CFTC to Hold an Open Commission Meeting on June 25: On Monday, the CFTC announced that it will hold an open meeting on Thursday, June 25, 2020 at 10:00 a.m. via teleconference. The Commission will consider the following: (1) Final Rule: Exemption from the Swap Clearing Requirement for Certain Affiliated Entities – Alternative Compliance Frameworks for Anti Evasionary Measures (Inter-Affiliate Exemption 50.52); (2) Final Rule: Post-Trade Name Give Up on Swap Execution Facilities; (3) Proposed Rule: Electronic Trading Risk Principles Withdrawal of the Proposed Rule and Supplemental Proposal for Regulation AT; (4) Proposed Rule: Margin Requirements for Uncleared Swaps for Swap Dealers and Major Swap Participants (Phase VI Compliance Date Extension); and (5) Final Rule: Prohibitions and Restrictions on Proprietary Trading and Certain Interests in, and Relationships with, Hedge Funds and Private Equity Funds (Volcker Rule).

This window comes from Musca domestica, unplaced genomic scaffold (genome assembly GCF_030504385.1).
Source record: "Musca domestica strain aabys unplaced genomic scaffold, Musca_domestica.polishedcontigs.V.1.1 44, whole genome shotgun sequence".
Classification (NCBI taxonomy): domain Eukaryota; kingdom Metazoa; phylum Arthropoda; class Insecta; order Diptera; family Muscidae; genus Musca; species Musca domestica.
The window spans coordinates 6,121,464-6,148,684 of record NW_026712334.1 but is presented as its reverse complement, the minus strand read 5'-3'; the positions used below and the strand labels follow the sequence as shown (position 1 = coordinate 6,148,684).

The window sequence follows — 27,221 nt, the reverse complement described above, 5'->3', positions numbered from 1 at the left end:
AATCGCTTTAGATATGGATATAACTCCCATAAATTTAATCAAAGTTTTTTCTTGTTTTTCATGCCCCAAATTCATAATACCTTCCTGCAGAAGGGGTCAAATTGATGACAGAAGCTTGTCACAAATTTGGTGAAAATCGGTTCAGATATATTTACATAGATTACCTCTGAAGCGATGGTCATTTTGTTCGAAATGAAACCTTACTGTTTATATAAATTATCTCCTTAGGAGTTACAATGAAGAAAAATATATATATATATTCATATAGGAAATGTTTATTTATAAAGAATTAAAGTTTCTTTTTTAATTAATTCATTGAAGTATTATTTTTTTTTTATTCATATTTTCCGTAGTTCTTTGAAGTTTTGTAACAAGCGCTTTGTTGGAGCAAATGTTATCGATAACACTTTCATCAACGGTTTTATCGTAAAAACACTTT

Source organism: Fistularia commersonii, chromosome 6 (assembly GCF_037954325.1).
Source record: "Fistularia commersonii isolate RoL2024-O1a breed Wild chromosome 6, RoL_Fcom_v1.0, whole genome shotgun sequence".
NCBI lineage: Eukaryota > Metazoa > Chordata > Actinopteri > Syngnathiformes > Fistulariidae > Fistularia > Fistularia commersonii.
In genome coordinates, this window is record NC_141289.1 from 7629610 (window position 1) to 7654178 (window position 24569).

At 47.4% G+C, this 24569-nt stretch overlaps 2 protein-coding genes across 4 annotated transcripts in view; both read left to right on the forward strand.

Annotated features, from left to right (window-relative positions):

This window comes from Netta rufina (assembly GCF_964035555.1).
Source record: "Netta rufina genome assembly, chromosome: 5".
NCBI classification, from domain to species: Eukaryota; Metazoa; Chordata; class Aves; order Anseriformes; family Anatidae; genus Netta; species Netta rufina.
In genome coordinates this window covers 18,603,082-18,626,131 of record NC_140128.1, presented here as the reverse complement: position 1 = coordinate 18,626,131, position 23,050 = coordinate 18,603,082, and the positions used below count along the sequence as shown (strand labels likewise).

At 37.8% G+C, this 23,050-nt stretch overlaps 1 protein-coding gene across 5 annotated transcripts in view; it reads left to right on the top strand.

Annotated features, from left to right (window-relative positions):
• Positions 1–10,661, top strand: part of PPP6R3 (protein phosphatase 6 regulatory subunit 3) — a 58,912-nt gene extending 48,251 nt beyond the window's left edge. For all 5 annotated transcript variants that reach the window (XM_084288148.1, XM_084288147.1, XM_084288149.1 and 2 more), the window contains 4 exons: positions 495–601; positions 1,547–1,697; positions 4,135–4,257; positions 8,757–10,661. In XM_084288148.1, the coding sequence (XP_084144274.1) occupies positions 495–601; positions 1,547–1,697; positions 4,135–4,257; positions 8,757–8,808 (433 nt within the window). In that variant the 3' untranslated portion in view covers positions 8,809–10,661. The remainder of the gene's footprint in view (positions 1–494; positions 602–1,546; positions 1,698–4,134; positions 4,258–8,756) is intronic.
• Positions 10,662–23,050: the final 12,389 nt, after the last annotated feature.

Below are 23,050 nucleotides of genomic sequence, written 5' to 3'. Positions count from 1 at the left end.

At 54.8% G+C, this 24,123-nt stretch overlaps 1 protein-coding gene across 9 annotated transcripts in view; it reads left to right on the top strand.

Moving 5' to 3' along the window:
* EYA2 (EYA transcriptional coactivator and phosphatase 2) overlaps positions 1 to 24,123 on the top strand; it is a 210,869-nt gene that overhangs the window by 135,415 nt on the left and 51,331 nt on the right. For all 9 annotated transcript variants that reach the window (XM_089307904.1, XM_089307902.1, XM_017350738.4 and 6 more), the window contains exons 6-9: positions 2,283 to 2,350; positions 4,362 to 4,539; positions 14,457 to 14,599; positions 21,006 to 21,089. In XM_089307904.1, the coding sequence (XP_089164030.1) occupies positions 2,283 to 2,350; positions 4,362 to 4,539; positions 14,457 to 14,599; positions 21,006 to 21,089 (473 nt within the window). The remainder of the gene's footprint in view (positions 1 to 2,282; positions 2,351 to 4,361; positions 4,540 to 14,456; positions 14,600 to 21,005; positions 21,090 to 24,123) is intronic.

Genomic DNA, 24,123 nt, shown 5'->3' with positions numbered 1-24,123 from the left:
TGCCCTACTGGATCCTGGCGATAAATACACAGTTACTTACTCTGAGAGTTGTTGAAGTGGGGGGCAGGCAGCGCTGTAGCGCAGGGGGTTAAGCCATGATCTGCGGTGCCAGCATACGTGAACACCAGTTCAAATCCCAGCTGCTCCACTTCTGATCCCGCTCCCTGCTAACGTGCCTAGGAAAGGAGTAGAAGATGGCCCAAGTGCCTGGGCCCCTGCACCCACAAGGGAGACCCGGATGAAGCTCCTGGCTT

SEC Names Jennifer Leete as Associate Director in Enforcement Division: On Wednesday, the SEC announced that Jennifer Leete has been named Associate Director in the SEC’s Division of Enforcement. Ms.  Leete, who first joined the agency in 1999, succeeds Antonia Chion, who retired in February 2020.

President Intends to Nominate Caroline Crenshaw to SEC Post: On Thursday, the President announced his intent to nominate Caroline Crenshaw to fill outgoing Democratic commissioner Robert Jackson’s seat at the SEC. Ms. Crenshaw currently serves as Senior Counsel at the SEC and as a Captain in the United States Army Reserve.

Paul Hastings’ Government Relations team is monitoring these issues. We help our clients craft strategies to address federal legislative and regulatory matters. Please reach out to us if your organization needs assistance with congressional or regulatory relations.